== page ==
Who's Camus Anyway? Movie Review

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Subscribe Shuji Kashiwabara
In my many years of writing about film, I've only really tried to make a movie once. Foreseeing any big changes, that will be the last time I will be trying to become a director. It's hell: The actors are always on budgeted time, the crew is lazy, and the writer tends to be pretentious to the point of excruciating, likening what you're doing to his work to an anal rape from which he will never recover. I've never had a higher regard for good directors than I did during that week-long shoot. But strangely, the director in Mitsuo Yanagimachi's sublime Who's Camus Anyway? is the character that you hold in low regard.

The 10 years since we've seen Yanagimachi here in the states will make for a rude awakening; where 1985's Fire Festival was brutal and brooding and Shadow of China was just plain, old bad, Who's Camus Anyway? is ferociously witty and hypnotically alert. The film depicts a collegian film crew preparing to film The Bored Murderer, a true story of a high school student who kills an elderly woman for seemingly no reason. The story's main character is said to have a close relation to Mersault, the main character in Camus' classic The Stranger. During the eight days that the film exists in, the crew prepares and shoots the film with help from their teacher, Professor Nakajo (Hirotaro Honda). The film immerses itself in every crew person, giving special attention to the director, Naoki (Shuji Kashiwabara), who must deal with an overbearing yet generous girlfriend (Hinano Yoshikawa), and his assistant director, Kiyoki (Ai Maeda), who seems to become the object of everyone's affection by the end of the eight days. There's also Ikeda (Hideo Nakaizumi), the effeminate and strange lead actor who is the catalyst for the film's chilling finale.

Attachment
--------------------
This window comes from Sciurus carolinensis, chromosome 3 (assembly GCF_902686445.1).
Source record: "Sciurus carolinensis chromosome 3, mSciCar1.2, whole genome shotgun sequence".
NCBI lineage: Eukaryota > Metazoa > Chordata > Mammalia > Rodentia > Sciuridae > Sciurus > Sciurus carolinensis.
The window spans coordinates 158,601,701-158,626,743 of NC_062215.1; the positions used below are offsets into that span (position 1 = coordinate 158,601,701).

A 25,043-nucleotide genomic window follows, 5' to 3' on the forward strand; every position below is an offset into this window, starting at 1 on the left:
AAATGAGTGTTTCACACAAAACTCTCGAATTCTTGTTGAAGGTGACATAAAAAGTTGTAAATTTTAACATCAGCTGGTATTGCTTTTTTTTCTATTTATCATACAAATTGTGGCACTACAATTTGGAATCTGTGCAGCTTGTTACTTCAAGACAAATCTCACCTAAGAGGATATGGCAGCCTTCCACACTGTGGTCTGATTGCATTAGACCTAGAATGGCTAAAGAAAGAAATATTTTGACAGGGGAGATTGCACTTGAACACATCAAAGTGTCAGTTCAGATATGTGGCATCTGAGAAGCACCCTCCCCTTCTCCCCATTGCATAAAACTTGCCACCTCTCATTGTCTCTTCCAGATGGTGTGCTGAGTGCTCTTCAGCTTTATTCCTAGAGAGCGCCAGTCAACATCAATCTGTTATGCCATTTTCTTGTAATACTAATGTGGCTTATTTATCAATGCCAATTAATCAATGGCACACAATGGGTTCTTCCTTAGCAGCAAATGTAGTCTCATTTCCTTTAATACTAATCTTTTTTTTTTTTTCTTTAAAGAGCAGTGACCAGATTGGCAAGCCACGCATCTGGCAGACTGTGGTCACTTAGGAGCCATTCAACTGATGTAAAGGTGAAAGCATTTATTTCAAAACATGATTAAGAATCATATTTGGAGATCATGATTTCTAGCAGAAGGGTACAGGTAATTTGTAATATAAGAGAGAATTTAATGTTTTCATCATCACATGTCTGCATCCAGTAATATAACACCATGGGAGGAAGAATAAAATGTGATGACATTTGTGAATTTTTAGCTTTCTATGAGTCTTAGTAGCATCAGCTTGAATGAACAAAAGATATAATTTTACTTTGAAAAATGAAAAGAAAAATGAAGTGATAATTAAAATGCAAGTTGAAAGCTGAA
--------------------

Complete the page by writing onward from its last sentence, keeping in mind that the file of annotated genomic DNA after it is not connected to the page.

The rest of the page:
Beyond the uncountable but controlled cinema references in the film (Truffaut and Godard homages rival Bertolucci's The Dreamers), the true influence of this film is obviously Robert Altman, whose branded style of layered narratives and nuanced character studies drives the film. However, Yanagimachi is riffing off of Altman's style rather than copying it. The brushes of sexual obsession and intoxicating longing are mixed so delicately that you almost can't tell the difference. Also, every performance has its own rewards under attentive viewing. Hirotaro Honda makes the professor's obsession with a young grad student such a haunting and tumultuous affair; we feel sorry for him but are frightened by what capacity he might act on his emotions. Maeda and Kashiwabara conjure up emotions and manipulation with grace and subtlety unheard of before.

Camus' existential literature has always been bundled with the so-called hipster crowd, wrongly. Yanagimachi touches on what Camus was really after: the mystery of everyday things and why we do what we do. To call Who's Camus Anyway? an existentialist film would be degrading simply because of the pretentious connotation that inevitably follows. Consider it more as a section of life, with dramatics, emotions, and all the trimmings laid bare. And if your life doesn't have many of those things in it, think about becoming a filmmaker.

Aka Kamyu nante shiranai.

Reviewed as part of the 2005 New York Film Festival.

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Who's Camus Anyway? Rating

" Excellent "

Rating: NR, 2005

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